A police official in Kompong Thom province has so far avoided prosecution in a weekend timber smuggling case involving his brother, three unidentified loggers and three carloads of rosewood logs marked with his name.
The official denies involvement, claiming authorities have long tried to link him to the lucrative trade in illegally logged wood.
The valuable timber at the center of the case was seized late Sunday night by a team of police and military police assembled by provincial court prosecutor Ith Sothea, who said an informant told him the wood was in transit near Stung Sen City just one hour earlier.
Mr. Sothea said he and the officers were stationed along National Road 6 in the city at 11:30 p.m. when a convoy of Toyota cars drove past, loaded with what appeared to be large pieces of high-grade wood.
His men gave chase, he said, and pursued the three vehicles into Prasat Balaing district and onto an estate owned by Yim Phoan, deputy chief of the province’s anti-economic crime police.
“The three drivers stopped the cars on the property belonging to Mr. Phoan and ran into the house but later escaped on foot when officers entered the house to search for the three men,” he said.
While Mr. Phoan, 47, was not at home, his younger brother, Yit Sovan, 37, and Mr. Sovan’s wife, Lim Neat, 34, were housesitting at the time, according to Mr. Sothea. Both were arrested on suspicion of colluding with the drivers, he said.
“We arrested the couple for keeping rosewood at their house. But we let his wife return home because she was not found to be involved with the wood,” he said, adding that Mr. Sovan was questioned by Investigating Judge Khorn Sakol on Monday and jailed on charges of illegally harvesting and transporting forest products.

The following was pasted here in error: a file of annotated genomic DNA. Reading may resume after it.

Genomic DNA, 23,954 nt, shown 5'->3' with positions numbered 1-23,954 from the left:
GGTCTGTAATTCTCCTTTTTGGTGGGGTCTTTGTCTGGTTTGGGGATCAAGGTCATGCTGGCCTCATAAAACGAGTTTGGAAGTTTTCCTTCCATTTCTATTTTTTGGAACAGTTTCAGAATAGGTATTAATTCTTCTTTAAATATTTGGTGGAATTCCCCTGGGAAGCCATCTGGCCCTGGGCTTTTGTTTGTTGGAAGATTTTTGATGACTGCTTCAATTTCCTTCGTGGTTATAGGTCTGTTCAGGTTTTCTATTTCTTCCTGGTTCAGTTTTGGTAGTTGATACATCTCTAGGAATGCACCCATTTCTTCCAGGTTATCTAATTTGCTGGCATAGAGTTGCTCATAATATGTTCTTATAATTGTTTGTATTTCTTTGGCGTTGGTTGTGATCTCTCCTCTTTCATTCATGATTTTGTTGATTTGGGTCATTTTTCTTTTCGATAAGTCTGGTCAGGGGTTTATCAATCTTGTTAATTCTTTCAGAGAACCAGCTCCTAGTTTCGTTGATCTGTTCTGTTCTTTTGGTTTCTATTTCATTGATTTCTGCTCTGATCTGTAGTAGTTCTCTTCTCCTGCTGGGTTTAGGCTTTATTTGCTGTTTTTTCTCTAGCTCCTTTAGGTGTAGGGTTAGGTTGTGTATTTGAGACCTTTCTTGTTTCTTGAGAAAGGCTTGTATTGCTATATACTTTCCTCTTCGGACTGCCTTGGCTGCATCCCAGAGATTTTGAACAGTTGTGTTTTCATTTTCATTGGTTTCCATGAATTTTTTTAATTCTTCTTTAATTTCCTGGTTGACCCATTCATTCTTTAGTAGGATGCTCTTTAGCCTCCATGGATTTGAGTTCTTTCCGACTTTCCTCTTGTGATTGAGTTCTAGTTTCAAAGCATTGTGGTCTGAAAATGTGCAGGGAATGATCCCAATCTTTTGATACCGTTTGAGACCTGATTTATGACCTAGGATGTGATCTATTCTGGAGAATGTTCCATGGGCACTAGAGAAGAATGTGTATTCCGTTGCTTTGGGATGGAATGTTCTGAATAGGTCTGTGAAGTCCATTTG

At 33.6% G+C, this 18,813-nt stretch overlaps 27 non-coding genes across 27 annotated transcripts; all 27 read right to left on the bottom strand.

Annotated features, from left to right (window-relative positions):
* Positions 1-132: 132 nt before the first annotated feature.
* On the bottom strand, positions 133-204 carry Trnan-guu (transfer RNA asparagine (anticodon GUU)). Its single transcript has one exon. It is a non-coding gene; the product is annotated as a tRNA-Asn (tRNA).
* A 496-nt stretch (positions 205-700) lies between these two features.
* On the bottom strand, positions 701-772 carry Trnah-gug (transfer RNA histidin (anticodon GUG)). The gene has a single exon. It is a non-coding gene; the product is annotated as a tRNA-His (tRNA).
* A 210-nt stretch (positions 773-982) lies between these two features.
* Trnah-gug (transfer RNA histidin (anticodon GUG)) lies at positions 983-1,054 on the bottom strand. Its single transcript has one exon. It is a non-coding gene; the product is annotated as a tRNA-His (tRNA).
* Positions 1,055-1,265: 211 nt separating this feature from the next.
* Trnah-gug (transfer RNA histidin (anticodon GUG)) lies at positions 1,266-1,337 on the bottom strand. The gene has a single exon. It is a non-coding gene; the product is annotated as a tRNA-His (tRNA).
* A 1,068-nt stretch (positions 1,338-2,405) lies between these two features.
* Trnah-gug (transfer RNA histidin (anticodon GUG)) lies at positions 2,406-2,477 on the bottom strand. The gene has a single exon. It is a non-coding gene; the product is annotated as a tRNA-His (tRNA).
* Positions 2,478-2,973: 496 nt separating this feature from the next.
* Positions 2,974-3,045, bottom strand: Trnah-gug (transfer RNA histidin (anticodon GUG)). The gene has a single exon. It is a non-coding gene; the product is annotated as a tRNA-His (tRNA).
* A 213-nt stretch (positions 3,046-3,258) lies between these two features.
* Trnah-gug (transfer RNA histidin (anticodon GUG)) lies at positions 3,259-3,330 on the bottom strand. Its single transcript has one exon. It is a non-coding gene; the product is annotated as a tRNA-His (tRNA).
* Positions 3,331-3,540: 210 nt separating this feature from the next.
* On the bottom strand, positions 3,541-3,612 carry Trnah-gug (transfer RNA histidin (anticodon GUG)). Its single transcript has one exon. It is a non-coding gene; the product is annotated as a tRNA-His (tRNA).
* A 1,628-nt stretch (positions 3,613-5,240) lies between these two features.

After detaining the couple at about midnight, the prosecutor said, his officers inspected the abandoned cars and found 55 lengths of luxury-grade rosewood inside, amounting to about 2 cubic meters in total.
He said that while the origin and intended destination of the timber were still unknown, many of the pieces were marked with a single name, written in Khmer: “Phoan.”
Despite this piece of evidence, and the fact that the smugglers drove straight to Mr. Phoan’s house when faced with the threat of arrest, Mr. Sothea said investigators had made no attempt to detain the official.
“We have not yet concluded that Mr. Phoan is involved with the wood,” he said. “We will summon Mr. Phoan for questioning if we find out he is involved.”
Mr. Sakol, the investigating judge, confirmed the charges against Mr. Sovan but said he was not convinced of the man’s guilt.
“He told us that he was staying at the house to guard it for his brother but did not know about the wood,” he said.
Like the prosecutor, the judge said there was not enough evidence to justify detaining Mr. Phoan.
Mr. Phoan, however, said the court had already made up its mind.
“I think the court prosecutor has decided that I’m guilty and will order my arrest because he has accused me for a long time of being a dealer in the timber business,” he said, denying any involvement in the trade.
Mr. Phoan said his brother—who he claimed was innocent as well—called him moments after the smugglers barged into his house on Sunday night, just before the police and military police showed up.
“They warned my brother not to tell people that they were staying inside the house,” he said.
He also said the raid on his house was unlawful and that he planned to sue Mr. Sothea for searching his property without a warrant.
“I am now working on a complaint to file against the prosecutor because he led a group of police and military police to inspect my house without a court warrant, and they arrested my brother and put him in jail without carefully searching and investigating,” he said.
As for the rosewood with his name on it, Mr. Phoan accused authorities of falsifying evidence. “I think the court put my name on the wood because they want to mistreat me and put me in jail.”
Contacted for a response, Mr. Sothea dismissed the claim.
“Nobody could have written his name on the wood because there were more than 10 officers there. They just took a photo and saw his name on the wood,” he said.
The vast majority of the country’s rosewood trees have been felled by illegal loggers to meet rabid international demand for the timber, which can fetch thousands of dollars per cubic meter. In 2013, Prime Minister Hun Sen issued a directive that outlawed not just the logging of rosewood, but also its transport and sale.